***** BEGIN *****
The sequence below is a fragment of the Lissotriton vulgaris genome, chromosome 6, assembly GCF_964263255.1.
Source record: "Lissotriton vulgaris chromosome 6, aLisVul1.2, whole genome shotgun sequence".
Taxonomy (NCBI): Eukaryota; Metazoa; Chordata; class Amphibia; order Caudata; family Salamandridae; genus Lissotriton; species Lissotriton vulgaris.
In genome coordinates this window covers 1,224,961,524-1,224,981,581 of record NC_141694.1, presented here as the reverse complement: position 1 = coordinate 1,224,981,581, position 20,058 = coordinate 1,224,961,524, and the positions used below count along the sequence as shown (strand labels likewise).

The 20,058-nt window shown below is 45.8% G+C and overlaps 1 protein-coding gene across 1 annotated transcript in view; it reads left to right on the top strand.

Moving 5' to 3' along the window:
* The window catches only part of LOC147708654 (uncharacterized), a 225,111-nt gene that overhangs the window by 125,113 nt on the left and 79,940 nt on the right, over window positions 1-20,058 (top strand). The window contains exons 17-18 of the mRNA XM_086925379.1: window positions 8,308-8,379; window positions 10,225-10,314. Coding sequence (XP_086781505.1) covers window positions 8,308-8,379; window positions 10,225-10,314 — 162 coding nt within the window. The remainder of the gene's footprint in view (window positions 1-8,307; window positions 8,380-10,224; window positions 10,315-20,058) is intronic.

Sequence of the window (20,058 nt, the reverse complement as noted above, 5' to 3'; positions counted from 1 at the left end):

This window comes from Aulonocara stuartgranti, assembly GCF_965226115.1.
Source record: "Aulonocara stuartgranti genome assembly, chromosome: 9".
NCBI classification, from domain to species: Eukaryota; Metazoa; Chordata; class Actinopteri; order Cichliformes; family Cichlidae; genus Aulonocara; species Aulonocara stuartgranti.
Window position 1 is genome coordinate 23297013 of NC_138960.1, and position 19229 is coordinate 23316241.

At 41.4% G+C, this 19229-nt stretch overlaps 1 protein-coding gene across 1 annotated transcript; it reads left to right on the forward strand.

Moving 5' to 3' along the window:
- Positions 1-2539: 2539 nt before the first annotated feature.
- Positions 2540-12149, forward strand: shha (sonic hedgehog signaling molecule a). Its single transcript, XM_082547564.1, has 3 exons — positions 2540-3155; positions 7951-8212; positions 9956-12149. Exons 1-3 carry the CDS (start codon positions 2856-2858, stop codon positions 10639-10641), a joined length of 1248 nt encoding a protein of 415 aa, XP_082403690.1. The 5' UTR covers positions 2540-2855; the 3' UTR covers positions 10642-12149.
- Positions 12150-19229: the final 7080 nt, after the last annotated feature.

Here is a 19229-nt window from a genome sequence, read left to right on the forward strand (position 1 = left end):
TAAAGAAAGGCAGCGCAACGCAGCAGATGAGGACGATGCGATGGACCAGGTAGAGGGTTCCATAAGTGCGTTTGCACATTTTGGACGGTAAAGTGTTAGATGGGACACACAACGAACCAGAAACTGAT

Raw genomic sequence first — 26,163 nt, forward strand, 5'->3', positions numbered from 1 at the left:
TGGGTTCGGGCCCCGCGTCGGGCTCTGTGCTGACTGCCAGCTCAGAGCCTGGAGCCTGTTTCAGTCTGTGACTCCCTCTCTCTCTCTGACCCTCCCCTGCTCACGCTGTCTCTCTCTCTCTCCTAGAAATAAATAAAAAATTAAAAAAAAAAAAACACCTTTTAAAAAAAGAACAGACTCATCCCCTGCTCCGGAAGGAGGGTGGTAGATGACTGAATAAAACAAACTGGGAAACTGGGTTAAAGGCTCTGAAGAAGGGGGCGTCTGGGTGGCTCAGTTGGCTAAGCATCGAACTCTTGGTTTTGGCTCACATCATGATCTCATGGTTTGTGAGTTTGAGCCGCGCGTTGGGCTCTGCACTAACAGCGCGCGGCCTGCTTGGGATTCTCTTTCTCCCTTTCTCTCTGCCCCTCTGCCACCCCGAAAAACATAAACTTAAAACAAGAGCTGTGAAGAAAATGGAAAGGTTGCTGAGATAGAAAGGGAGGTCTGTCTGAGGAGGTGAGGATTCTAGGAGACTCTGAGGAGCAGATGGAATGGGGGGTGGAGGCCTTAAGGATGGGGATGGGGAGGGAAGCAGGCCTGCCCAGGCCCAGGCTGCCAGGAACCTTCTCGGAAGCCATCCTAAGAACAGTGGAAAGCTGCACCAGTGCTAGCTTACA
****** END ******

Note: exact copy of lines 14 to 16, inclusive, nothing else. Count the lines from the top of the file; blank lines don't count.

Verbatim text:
Moving 5' to 3' along the window:
- Positions 1-2539: 2539 nt before the first annotated feature.
- Positions 2540-12149, forward strand: shha (sonic hedgehog signaling molecule a). Its single transcript, XM_082547564.1, has 3 exons — positions 2540-3155; positions 7951-8212; positions 9956-12149. Exons 1-3 carry the CDS (start codon positions 2856-2858, stop codon positions 10639-10641), a joined length of 1248 nt encoding a protein of 415 aa, XP_082403690.1. The 5' UTR covers positions 2540-2855; the 3' UTR covers positions 10642-12149.